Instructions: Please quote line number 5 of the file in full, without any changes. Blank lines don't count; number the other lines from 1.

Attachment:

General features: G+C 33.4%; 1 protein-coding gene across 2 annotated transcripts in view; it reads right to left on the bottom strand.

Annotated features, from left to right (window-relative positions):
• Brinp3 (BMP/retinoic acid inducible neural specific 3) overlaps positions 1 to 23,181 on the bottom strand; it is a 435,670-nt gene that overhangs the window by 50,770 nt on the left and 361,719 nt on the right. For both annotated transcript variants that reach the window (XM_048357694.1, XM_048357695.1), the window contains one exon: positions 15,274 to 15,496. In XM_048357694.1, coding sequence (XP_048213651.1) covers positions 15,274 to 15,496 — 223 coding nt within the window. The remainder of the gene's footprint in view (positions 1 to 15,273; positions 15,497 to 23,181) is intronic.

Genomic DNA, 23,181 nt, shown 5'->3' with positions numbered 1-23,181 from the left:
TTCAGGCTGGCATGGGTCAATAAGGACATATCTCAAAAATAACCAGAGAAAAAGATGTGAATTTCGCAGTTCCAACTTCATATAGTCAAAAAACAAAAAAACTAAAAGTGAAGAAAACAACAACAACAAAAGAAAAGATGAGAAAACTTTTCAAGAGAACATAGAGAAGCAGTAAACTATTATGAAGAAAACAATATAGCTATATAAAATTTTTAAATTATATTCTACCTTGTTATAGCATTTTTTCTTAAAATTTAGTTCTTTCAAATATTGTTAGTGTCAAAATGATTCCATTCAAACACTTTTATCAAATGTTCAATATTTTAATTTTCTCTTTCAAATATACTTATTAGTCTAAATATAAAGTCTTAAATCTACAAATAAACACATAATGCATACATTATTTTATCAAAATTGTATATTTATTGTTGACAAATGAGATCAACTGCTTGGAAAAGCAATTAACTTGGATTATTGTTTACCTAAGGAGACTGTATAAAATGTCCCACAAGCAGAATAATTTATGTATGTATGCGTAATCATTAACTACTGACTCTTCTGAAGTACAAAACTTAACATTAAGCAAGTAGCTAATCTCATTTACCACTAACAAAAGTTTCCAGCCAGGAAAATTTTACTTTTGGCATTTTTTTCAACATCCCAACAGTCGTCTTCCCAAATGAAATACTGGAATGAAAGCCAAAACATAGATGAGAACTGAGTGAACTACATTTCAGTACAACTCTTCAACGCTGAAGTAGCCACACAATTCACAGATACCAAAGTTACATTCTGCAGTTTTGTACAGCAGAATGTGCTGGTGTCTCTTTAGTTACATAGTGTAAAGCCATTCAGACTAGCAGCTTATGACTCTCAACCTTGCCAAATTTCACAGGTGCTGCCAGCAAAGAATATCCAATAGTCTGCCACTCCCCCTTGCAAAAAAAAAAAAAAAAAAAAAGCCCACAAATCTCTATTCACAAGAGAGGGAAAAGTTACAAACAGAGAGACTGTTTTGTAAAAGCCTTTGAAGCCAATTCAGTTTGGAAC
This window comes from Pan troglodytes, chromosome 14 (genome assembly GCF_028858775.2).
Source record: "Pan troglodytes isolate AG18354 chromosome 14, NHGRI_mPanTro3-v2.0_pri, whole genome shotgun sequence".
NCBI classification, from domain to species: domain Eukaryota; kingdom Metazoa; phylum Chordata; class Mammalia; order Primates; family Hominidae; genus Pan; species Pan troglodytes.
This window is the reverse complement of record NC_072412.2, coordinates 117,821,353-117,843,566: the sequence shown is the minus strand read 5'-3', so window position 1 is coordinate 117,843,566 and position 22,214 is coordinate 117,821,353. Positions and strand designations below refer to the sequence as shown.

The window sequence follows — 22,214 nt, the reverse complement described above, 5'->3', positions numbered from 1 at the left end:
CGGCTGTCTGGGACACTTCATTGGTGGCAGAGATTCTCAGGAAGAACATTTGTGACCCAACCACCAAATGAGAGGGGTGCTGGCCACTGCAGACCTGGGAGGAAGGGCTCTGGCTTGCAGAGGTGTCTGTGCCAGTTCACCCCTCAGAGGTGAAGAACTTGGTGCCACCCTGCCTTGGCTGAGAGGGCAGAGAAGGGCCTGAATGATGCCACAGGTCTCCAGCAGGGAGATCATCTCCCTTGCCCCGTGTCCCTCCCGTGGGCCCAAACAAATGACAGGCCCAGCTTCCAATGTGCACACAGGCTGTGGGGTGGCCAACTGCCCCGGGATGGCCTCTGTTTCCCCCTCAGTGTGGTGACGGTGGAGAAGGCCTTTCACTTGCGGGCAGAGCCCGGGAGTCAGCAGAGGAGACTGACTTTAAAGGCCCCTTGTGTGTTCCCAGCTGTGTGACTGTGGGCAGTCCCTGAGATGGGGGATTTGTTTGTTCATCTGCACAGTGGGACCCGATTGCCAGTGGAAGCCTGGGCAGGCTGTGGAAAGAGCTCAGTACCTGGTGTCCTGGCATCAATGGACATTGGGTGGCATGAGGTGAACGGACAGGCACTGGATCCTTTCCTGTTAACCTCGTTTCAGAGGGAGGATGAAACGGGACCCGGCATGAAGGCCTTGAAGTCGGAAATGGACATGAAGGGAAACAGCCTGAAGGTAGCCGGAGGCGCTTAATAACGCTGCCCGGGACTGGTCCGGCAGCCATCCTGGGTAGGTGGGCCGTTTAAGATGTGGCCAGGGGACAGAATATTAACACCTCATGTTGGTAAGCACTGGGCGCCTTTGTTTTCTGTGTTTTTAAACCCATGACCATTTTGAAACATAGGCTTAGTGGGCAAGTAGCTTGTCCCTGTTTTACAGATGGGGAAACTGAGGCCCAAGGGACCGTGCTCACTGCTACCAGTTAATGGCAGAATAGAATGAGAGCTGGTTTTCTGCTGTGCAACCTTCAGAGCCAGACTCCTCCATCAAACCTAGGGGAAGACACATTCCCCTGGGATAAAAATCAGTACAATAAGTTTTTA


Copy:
TTCAGGCTGGCATGGGTCAATAAGGACATATCTCAAAAATAACCAGAGAAAAAGATGTGAATTTCGCAGTTCCAACTTCATATAGTCAAAAAACAAAAAAACTAAAAGTGAAGAAAACAACAACAACAAAAGAAAAGATGAGAAAACTTTTCAAGAGAACATAGAGAAGCAGTAAACTATTATGAAGAAAACAATATAGCTATATAAAATTTTTAAATTATATTCTACCTTGTTATAGCATTTTTTCTTAAAATTTAGTTCTTTCAAATATTGTTAGTGTCAAAATGATTCCATTCAAACACTTTTATCAAATGTTCAATATTTTAATTTTCTCTTTCAAATATACTTATTAGTCTAAATATAAAGTCTTAAATCTACAAATAAACACATAATGCATACATTATTTTATCAAAATTGTATATTTATTGTTGACAAATGAGATCAACTGCTTGGAAAAGCAATTAACTTGGATTATTGTTTACCTAAGGAGACTGTATAAAATGTCCCACAAGCAGAATAATTTATGTATGTATGCGTAATCATTAACTACTGACTCTTCTGAAGTACAAAACTTAACATTAAGCAAGTAGCTAATCTCATTTACCACTAACAAAAGTTTCCAGCCAGGAAAATTTTACTTTTGGCATTTTTTTCAACATCCCAACAGTCGTCTTCCCAAATGAAATACTGGAATGAAAGCCAAAACATAGATGAGAACTGAGTGAACTACATTTCAGTACAACTCTTCAACGCTGAAGTAGCCACACAATTCACAGATACCAAAGTTACATTCTGCAGTTTTGTACAGCAGAATGTGCTGGTGTCTCTTTAGTTACATAGTGTAAAGCCATTCAGACTAGCAGCTTATGACTCTCAACCTTGCCAAATTTCACAGGTGCTGCCAGCAAAGAATATCCAATAGTCTGCCACTCCCCCTTGCAAAAAAAAAAAAAAAAAAAAAGCCCACAAATCTCTATTCACAAGAGAGGGAAAAGTTACAAACAGAGAGACTGTTTTGTAAAAGCCTTTGAAGCCAATTCAGTTTGGAAC